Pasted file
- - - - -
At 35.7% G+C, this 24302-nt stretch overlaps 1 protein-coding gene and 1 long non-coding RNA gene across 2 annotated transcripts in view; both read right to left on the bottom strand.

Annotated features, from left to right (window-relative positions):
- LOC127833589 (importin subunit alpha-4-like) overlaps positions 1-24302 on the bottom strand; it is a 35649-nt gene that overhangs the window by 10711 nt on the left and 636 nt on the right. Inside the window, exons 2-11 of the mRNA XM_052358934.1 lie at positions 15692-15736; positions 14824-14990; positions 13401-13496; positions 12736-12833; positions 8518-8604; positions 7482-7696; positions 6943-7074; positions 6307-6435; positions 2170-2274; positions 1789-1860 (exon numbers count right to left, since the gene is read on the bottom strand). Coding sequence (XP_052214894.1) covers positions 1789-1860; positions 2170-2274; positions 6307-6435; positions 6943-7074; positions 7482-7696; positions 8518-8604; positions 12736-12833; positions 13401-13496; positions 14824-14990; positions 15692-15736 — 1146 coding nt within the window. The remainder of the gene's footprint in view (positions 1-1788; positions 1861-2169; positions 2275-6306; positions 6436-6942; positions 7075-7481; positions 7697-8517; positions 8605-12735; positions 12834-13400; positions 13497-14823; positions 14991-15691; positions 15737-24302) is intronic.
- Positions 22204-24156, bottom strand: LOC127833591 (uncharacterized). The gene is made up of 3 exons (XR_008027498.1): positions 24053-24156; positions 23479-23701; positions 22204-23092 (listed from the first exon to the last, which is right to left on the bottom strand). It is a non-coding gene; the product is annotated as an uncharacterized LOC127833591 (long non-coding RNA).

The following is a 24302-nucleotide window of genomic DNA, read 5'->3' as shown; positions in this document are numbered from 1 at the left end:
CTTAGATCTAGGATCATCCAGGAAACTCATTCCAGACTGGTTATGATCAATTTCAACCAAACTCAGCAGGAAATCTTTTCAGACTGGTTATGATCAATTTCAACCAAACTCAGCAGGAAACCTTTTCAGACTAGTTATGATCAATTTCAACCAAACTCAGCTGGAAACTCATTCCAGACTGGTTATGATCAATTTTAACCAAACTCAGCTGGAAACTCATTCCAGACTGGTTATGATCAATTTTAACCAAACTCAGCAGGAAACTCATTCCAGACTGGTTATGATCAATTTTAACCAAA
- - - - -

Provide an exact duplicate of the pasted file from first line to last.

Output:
At 35.7% G+C, this 24302-nt stretch overlaps 1 protein-coding gene and 1 long non-coding RNA gene across 2 annotated transcripts in view; both read right to left on the bottom strand.

Annotated features, from left to right (window-relative positions):
- LOC127833589 (importin subunit alpha-4-like) overlaps positions 1-24302 on the bottom strand; it is a 35649-nt gene that overhangs the window by 10711 nt on the left and 636 nt on the right. Inside the window, exons 2-11 of the mRNA XM_052358934.1 lie at positions 15692-15736; positions 14824-14990; positions 13401-13496; positions 12736-12833; positions 8518-8604; positions 7482-7696; positions 6943-7074; positions 6307-6435; positions 2170-2274; positions 1789-1860 (exon numbers count right to left, since the gene is read on the bottom strand). Coding sequence (XP_052214894.1) covers positions 1789-1860; positions 2170-2274; positions 6307-6435; positions 6943-7074; positions 7482-7696; positions 8518-8604; positions 12736-12833; positions 13401-13496; positions 14824-14990; positions 15692-15736 — 1146 coding nt within the window. The remainder of the gene's footprint in view (positions 1-1788; positions 1861-2169; positions 2275-6306; positions 6436-6942; positions 7075-7481; positions 7697-8517; positions 8605-12735; positions 12834-13400; positions 13497-14823; positions 14991-15691; positions 15737-24302) is intronic.
- Positions 22204-24156, bottom strand: LOC127833591 (uncharacterized). The gene is made up of 3 exons (XR_008027498.1): positions 24053-24156; positions 23479-23701; positions 22204-23092 (listed from the first exon to the last, which is right to left on the bottom strand). It is a non-coding gene; the product is annotated as an uncharacterized LOC127833591 (long non-coding RNA).

The following is a 24302-nucleotide window of genomic DNA, read 5'->3' as shown; positions in this document are numbered from 1 at the left end:
CTTAGATCTAGGATCATCCAGGAAACTCATTCCAGACTGGTTATGATCAATTTCAACCAAACTCAGCAGGAAATCTTTTCAGACTGGTTATGATCAATTTCAACCAAACTCAGCAGGAAACCTTTTCAGACTAGTTATGATCAATTTCAACCAAACTCAGCTGGAAACTCATTCCAGACTGGTTATGATCAATTTTAACCAAACTCAGCTGGAAACTCATTCCAGACTGGTTATGATCAATTTTAACCAAACTCAGCAGGAAACTCATTCCAGACTGGTTATGATCAATTTTAACCAAA